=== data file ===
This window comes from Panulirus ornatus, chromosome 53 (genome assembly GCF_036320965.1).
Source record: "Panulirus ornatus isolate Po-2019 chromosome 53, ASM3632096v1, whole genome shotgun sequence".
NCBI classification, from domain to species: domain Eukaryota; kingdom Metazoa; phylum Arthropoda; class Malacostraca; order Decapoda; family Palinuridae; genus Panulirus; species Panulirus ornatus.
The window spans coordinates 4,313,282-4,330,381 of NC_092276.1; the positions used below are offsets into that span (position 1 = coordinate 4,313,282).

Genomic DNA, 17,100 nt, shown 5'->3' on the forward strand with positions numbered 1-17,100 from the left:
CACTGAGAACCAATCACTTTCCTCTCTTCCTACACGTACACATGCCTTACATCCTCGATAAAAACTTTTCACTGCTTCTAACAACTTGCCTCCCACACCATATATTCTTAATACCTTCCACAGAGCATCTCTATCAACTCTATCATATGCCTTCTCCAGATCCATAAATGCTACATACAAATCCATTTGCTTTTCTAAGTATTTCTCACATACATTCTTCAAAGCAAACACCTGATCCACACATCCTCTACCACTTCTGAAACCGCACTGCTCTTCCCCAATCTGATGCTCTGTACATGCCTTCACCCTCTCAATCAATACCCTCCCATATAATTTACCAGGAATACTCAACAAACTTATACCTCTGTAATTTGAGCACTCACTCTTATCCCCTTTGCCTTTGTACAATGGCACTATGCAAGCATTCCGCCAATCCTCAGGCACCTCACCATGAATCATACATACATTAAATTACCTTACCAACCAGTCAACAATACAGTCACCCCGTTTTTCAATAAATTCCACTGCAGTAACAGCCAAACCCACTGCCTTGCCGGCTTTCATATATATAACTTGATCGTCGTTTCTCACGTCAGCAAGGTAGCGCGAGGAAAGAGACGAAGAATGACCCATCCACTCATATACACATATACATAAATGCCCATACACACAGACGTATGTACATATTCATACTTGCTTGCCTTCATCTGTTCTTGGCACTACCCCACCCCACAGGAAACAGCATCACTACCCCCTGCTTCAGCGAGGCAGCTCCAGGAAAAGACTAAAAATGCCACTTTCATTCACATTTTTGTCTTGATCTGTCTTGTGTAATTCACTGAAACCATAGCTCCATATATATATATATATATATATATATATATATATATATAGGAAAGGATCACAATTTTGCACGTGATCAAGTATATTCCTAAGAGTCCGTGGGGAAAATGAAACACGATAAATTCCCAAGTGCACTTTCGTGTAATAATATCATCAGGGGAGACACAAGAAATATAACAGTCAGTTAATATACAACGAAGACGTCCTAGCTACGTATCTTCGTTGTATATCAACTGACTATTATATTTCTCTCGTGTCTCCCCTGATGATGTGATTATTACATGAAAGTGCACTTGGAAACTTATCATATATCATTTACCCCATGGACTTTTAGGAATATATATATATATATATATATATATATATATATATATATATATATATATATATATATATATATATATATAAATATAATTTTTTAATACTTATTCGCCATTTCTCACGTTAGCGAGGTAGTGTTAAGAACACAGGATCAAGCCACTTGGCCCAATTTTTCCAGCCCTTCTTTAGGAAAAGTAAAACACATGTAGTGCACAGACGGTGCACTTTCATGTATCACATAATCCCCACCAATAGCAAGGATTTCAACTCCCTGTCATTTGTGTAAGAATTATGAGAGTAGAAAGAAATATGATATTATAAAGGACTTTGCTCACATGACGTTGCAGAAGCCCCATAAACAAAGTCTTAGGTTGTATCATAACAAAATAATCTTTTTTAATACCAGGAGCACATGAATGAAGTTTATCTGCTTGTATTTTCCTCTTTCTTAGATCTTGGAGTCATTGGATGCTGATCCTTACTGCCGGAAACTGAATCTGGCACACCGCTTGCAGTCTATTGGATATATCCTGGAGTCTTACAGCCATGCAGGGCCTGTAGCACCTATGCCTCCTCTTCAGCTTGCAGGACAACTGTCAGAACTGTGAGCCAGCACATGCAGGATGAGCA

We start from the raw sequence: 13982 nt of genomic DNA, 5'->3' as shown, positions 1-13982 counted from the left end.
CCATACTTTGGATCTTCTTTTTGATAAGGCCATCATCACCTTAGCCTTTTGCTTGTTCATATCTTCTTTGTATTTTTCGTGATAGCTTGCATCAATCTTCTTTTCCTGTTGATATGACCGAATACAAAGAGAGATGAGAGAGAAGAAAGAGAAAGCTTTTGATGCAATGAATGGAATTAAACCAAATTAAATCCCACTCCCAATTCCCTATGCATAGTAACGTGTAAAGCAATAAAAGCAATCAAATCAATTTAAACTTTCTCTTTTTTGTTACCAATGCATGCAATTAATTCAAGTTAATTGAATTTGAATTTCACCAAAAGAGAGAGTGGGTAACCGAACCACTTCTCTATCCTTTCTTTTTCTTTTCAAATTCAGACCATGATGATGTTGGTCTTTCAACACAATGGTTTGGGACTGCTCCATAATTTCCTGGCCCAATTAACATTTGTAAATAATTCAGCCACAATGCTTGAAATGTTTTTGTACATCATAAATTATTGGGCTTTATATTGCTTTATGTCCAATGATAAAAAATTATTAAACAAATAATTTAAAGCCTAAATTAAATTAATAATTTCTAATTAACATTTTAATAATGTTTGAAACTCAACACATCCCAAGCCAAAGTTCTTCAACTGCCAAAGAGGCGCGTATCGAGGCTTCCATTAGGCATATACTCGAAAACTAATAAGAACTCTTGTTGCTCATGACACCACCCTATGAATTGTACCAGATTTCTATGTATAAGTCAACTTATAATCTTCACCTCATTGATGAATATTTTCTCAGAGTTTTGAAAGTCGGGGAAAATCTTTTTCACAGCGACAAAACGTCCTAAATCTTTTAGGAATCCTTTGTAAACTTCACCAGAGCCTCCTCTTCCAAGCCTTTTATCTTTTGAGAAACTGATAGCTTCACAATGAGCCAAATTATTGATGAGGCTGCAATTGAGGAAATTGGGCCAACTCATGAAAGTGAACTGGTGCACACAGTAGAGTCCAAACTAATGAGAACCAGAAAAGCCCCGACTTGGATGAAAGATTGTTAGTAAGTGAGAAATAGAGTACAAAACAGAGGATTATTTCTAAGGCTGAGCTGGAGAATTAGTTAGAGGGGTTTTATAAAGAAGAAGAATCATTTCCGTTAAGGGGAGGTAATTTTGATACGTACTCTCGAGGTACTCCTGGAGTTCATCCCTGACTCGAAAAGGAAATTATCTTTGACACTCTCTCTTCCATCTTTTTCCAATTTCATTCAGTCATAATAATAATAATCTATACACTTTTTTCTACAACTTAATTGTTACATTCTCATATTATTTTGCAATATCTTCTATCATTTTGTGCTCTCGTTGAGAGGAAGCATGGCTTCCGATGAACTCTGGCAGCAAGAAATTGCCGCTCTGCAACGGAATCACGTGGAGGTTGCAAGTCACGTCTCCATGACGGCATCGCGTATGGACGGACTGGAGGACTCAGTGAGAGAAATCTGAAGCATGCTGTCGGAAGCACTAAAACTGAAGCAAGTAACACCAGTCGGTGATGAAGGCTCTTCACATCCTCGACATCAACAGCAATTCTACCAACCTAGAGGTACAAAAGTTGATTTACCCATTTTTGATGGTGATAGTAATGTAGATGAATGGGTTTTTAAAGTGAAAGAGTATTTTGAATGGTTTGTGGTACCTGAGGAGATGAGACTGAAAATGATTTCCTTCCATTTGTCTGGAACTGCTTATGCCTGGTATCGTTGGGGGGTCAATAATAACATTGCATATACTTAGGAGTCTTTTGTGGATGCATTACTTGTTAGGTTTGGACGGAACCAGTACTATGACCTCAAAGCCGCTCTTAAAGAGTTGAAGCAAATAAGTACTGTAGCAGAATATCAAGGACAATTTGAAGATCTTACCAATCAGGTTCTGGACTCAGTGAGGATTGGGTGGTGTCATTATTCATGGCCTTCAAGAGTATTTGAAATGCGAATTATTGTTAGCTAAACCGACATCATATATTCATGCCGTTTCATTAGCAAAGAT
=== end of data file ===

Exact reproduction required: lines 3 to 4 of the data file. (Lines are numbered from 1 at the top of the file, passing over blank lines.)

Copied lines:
NCBI classification, from domain to species: domain Eukaryota; kingdom Metazoa; phylum Arthropoda; class Malacostraca; order Decapoda; family Palinuridae; genus Panulirus; species Panulirus ornatus.
The window spans coordinates 4,313,282-4,330,381 of NC_092276.1; the positions used below are offsets into that span (position 1 = coordinate 4,313,282).